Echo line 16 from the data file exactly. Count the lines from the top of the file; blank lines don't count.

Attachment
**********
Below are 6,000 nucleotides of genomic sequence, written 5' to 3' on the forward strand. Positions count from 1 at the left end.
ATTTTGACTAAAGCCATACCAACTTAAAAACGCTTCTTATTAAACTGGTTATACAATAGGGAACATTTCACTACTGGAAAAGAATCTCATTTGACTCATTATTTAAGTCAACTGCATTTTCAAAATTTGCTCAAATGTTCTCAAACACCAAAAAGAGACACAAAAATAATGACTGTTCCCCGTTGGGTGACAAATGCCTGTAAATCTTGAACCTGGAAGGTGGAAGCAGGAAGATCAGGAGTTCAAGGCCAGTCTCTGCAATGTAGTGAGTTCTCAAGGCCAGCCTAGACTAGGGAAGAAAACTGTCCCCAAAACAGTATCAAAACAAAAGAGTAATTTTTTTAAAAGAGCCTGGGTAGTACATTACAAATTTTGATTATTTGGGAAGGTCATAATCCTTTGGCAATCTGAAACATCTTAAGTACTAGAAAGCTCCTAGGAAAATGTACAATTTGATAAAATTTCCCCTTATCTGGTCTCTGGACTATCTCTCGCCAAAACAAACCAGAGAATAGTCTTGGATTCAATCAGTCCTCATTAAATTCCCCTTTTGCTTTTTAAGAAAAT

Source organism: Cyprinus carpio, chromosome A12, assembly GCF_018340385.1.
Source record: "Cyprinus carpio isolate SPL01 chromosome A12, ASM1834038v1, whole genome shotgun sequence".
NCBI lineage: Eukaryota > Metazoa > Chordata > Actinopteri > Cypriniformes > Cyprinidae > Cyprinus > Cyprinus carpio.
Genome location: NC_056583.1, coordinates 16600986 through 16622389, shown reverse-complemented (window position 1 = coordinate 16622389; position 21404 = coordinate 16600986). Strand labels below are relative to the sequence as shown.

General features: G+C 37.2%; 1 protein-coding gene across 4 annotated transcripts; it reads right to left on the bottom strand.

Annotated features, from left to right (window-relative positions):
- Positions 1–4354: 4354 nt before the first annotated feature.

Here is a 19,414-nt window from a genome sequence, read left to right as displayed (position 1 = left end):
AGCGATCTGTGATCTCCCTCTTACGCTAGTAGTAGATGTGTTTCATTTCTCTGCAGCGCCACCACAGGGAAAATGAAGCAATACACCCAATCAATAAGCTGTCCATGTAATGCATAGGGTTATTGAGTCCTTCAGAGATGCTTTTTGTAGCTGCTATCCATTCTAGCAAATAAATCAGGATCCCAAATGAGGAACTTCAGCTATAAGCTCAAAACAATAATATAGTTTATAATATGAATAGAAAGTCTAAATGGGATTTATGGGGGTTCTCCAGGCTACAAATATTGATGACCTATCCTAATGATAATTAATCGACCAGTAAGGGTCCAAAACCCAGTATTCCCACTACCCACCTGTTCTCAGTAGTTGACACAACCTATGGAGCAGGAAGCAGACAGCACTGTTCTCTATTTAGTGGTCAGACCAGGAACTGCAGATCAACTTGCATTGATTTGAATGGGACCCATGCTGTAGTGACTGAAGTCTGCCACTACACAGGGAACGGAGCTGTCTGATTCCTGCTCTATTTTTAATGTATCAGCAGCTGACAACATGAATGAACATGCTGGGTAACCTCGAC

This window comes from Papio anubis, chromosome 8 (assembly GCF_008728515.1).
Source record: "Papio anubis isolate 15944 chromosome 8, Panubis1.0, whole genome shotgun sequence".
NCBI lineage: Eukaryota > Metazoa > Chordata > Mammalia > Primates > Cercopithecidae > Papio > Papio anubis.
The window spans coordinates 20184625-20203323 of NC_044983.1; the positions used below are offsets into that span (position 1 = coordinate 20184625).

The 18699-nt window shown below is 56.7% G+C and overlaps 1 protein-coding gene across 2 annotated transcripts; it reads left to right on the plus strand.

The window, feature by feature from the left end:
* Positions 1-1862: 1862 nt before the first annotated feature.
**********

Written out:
The 18699-nt window shown below is 56.7% G+C and overlaps 1 protein-coding gene across 2 annotated transcripts; it reads left to right on the plus strand.